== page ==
Previous: The Secret Social Lives of Plants (Population & Community Ecology): Crash Course Botany #12
Next: How We ALL Get Our Energy (Plants & Ecosystems): Crash Course Botany #13



View count:65,407
Last sync:2024-07-21 18:00


Citation formatting is not guaranteed to be accurate.
MLA Full: "The Effects of Climate Change: Crash Course Biology #9." YouTube, uploaded by CrashCourse, 22 August 2023,
MLA Inline: (CrashCourse, 2023)
APA Full: CrashCourse. (2023, August 22). The Effects of Climate Change: Crash Course Biology #9 [Video]. YouTube.
APA Inline: (CrashCourse, 2023)
Chicago Full: CrashCourse, "The Effects of Climate Change: Crash Course Biology #9.", August 22, 2023, YouTube, 12:19,
Climate change shakes up all of Earth’s systems, including the living ones. In this episode of Crash Course Biology, we’ll see how climate change’s effects rattle the entire chain of life. Changes felt in one population ripple out to affect entire communities and ecosystems—whether they’re composed of pine trees, puffins, or people.

A Changing Climate 00:00
Ecosystem Effects 2:21
Ecosystem Responses 4:38
Increased Carbon Dioxide 7:04
Effects on Society 8:46
Review & Credits 10:53

Special thanks to Linus Obenhaus for additional video editing support on this episode!

This series was produced in collaboration with HHMI BioInteractive, committed to empowering educators and inspiring students with engaging, accessible, and quality classroom resources. Visit for more information.


Crash Course is on Patreon! You can support us directly by signing up at

Thanks to the following patrons for their generous monthly contributions that help keep Crash Course free for everyone forever:
Tawny Whaley, Sean Saunders, Katie, Tori Thomas, DL Singfield, Ken Davidian, Stephen Akuffo, Toni Miles, Steve Segreto, Kyle & Katherine Callahan, Laurel Stevens, Burt Humburg, Aziz Y, Perry Joyce, Scott Harrison, Mark & Susan Billian, Alan Bridgeman, Rachel Creager, Breanna Bosso, Matt Curls, Jennifer Killen, Jon Allen, Sarah & Nathan Catchings, team dorsey, Trevin Beattie, Eric Koslow, Jennifer Dineen, Indija-ka Siriwardena, Jason Rostoker, Ken Penttinen, Nathan Taylor, Les Aker, William McGraw, ClareG, Rizwan Kassim, Constance Urist, Alex Hackman, Pineapples of Solidarity, Katie Dean, Stephen McCandless, Wai Jack Sin, Ian Dundore, Caleb Weeks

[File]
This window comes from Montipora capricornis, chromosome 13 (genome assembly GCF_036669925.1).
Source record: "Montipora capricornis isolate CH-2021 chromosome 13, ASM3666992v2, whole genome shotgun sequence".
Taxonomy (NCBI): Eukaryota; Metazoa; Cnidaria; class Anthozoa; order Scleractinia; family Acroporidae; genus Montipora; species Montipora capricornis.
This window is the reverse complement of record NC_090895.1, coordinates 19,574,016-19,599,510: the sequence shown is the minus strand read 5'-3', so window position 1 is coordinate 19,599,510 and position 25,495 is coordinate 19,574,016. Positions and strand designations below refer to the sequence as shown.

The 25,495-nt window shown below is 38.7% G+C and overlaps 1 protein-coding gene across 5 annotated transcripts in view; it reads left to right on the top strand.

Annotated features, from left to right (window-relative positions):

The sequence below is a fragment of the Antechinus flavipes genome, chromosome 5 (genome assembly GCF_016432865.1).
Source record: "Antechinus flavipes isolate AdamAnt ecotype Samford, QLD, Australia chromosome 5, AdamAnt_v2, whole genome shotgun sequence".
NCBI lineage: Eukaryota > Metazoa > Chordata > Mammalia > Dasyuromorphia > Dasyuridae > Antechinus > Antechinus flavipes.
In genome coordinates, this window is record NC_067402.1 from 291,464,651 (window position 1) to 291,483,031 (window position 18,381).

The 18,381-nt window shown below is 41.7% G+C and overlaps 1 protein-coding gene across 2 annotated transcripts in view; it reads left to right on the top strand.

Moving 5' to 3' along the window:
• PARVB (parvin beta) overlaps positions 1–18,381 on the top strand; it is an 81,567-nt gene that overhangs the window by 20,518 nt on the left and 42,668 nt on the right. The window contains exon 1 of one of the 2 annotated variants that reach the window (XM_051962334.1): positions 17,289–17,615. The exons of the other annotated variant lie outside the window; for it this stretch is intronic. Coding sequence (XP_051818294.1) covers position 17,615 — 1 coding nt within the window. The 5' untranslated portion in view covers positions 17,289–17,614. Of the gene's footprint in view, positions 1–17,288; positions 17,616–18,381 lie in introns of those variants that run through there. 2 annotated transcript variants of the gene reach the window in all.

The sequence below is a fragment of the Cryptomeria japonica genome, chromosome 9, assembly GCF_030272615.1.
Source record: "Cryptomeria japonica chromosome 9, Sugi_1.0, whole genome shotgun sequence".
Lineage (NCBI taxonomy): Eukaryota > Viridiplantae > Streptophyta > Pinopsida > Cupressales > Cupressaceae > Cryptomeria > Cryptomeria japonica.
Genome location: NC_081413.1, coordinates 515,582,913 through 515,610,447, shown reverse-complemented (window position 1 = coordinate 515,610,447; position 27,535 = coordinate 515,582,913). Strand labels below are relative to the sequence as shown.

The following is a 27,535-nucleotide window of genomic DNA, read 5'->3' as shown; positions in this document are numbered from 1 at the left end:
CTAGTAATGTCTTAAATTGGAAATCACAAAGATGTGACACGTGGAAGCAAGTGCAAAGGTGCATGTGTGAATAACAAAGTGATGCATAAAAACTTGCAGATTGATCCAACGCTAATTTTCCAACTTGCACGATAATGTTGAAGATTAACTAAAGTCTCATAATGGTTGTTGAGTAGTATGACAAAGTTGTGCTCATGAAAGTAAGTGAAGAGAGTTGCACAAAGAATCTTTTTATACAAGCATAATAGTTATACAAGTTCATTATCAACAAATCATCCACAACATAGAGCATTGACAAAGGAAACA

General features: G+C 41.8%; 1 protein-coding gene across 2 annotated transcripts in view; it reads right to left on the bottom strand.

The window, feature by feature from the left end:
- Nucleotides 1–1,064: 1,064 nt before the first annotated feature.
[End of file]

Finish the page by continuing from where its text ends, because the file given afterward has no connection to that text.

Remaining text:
Want to find Crash Course elsewhere on the internet?
Instagram -
Facebook -
Twitter -

CC Kids:
Thanks to a centuries-long love affair with fossil fuels, we’ve released billions of tons of heat-trapping carbon dioxide into our atmosphere.

And that’s shaking up all of Earth’s systems – including the living ones. Our planet is heating up at a truly alarming rate.

And as droughts and wildfires become more frequent, forests become extra vulnerable to damage from insects whose populations are  now all out of whack. Streams are heating up— disrupting the trout that live there. And rising temperatures push animals into unfamiliar territory— like thousands of walruses meeting up on Alaskan beaches, or armadillos strolling the Indiana streets.

Because so much of life is interconnected, a change in one organism's environment, like a rock dropped in a pond, can cause a ripple effect that reaches hundreds, if not thousands of others – including us. And trust me, climate change is the biggest rock you have ever seen. Hi!

I'm Dr. Sammy, your friendly neighborhood entomologist, and this is Crash Course Biology. Now, climate change may be the biggest  metaphorical rock you’ve ever seen but this is literally the rockin-est theme music you will hear all day. [THEME MUSIC] Ever since we started burning fossil fuels  to power our homes, cars, and smart toilets, we’ve been altering Earth’s natural climate.

And a changing climate disrupts the entire chain of life, from tiny cells to whole ecosystems. Some changes may seem very small, but even microscopic changes can have a huge impact. Like, there are these tiny cells in a pine tree that make a sticky ooze called resin which traps and kills mountain pine beetles that want to eat the tree.

But, when the tree is stressed by heatwaves and droughts, its cells don’t have the water that they  need to make enough of that precious resin. That means entire forests transform into  all-you-can-eat buffets for these beetles. Or, consider the American pika— a little puffball that you might mistake for a living Pokemon.

They’re high in cuteness, but not so much in heat tolerance. As the summers get hotter, pika struggle to regulate their body temperatures. They are forced to move higher and higher up the mountain slopes where they live, and eventually run out of room at the top.

Now, I know what you’re thinking, [Cartoonishly Evil Sammy] “I dare say, Dr. Sammy, if climate change’s effects end there, with the pika and the pine tree, maybe that’s manageable. Sad…—one moment,  I must blot my tears— sad but manageable, I say.” [record scratch] [Dr.